Among a selection of Renaissance era religious scenes and European Baroque master works, Sotheby’s Old Masters private sales department is now offering a small, meticulously painted floral still life by enigmatic Flemish painter Christoffel van den Berghe with an asking price of $1.2M.
Van den Berghe produced works in what was known as the prime era of 16th century Baroque painting. Rediscovered only in the 1950s, much of Van den Berghe’s life remains a mystery. A skilled landscape painter showing the influence of Jan Brueghel, the artists hyper-detailed painting is one of only four by the artist that are known to exist.
Despite little record of the artist’s career, he is believed to have been a member of the Middelburg guild of Saint Luke in the early 1620s. The work on offer shares key elements of another still painting dated 1624 titled Still Life with Dead Birds belonging to the Getty Museum in Los Angeles. The tulips work last changed hands in July 2013, in a Sotheby’s Old Masters evening sale, where it made $956,196, going for triple its low estimate of $250,000 and appreciating by 261% since its original sale in 2003 when it was bought for $332,800.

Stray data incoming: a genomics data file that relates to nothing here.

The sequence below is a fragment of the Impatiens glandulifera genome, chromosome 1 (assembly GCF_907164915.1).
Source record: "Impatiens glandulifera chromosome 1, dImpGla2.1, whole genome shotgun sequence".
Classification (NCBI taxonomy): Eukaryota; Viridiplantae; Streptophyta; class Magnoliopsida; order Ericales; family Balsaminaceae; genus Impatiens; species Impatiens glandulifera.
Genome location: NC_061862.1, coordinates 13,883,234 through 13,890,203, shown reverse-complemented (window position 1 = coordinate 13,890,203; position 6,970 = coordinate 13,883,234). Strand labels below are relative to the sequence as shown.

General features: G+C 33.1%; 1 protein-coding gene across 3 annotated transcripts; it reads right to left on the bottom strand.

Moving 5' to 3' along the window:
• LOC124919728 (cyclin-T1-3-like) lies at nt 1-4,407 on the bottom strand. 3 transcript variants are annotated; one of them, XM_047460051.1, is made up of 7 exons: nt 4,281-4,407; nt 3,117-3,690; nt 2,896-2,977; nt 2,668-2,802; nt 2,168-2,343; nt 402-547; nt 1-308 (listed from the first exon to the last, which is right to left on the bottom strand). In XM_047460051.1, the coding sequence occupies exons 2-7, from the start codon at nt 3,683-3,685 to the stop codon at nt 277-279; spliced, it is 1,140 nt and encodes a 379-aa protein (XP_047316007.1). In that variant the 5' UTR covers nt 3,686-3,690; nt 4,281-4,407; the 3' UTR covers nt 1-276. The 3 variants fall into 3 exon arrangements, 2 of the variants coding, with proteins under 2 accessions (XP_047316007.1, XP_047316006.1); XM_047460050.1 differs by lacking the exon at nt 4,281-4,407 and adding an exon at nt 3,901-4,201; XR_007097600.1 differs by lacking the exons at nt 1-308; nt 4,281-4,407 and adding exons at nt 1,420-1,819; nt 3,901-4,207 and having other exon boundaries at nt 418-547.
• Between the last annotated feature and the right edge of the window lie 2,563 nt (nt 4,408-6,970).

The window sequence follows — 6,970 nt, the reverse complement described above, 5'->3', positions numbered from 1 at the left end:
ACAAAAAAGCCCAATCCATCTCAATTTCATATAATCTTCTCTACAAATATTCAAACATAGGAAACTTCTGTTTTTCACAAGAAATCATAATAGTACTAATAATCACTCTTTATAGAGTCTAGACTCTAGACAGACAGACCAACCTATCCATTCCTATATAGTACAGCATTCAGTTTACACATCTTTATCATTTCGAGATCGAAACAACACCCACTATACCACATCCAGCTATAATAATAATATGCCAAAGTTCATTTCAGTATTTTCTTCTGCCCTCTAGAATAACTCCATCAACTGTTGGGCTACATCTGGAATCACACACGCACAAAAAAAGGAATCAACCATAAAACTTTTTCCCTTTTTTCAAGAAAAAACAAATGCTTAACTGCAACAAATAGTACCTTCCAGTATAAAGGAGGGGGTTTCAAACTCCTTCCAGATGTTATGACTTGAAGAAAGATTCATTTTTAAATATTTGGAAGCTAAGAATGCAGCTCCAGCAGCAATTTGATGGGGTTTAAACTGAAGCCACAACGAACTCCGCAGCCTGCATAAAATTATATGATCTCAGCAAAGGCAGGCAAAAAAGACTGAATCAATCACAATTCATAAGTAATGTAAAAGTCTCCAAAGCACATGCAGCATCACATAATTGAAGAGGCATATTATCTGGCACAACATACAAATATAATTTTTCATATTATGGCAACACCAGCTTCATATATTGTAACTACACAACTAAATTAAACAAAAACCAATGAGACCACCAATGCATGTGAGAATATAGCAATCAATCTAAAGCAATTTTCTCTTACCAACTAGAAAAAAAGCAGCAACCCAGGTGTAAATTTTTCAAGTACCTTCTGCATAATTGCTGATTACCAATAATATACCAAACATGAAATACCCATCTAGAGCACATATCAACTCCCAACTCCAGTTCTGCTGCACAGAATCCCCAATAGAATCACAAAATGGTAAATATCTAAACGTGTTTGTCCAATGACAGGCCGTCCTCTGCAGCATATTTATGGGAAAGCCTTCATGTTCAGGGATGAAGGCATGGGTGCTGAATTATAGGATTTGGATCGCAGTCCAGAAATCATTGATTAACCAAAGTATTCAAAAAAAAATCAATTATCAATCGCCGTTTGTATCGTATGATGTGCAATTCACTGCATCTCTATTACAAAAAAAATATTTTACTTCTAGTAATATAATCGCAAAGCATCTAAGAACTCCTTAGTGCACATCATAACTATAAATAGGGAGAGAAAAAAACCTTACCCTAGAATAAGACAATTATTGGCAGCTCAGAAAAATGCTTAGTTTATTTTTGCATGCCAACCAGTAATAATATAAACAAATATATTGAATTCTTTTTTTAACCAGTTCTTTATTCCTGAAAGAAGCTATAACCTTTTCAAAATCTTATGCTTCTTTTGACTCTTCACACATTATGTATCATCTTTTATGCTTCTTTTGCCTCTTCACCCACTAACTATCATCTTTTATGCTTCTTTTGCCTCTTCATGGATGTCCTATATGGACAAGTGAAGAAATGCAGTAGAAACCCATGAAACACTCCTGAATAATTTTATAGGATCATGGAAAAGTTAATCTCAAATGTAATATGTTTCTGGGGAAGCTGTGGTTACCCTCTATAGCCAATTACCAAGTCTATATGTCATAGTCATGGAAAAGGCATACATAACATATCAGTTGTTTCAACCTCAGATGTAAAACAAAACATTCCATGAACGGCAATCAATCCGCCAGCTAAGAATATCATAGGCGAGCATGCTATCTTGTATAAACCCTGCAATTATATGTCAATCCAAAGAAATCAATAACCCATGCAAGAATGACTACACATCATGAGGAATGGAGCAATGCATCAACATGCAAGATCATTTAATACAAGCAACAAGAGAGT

Another similar work dated 1617, depicting a version of the stretched striped tulips is in the permanent collection of the Philadelphia Museum of Art. Each of the works share an air of old-world drama, set against dark backgrounds, featuring a densely arranged set of highly detailed florals in a brightly lit foreground. The work is reminiscent of Flemish painters, Ambrosius Bosschaert and Roelant Savery, who lived in the Dutch Republic during the same period. Van de Berghe’s flowers are native to different countries and seasons making the bouquet depicted an impossible arrangement in real-life. Hyperreal and embellished with calculated touch, the bouquet is a signature example of the brief era of Dutch still life genre painting that came at a time of rapid social and economic progress.
The rise of still-life painting in Netherlands, principally in Antwerp, Middelburg, Haarlem, Leiden coincides with a rapidly urbanizing Dutch society, accompanied by a growing emphasis on trade and commerce, which brought on a rising cultivation of the domestic realm and personal wealth. Following this economic boom came a taste for images of private luxury that could also serve to represent the nation’s ideals and moral code. For collectors of Dutch still lifes, the paintings served as way to indulge in opulence while espousing religious virtues. Embedded among signs of refinement—pointing to vices of the material world— wilting flowers, hidden animalia, and rotting fruit served as emblems of earthly transience.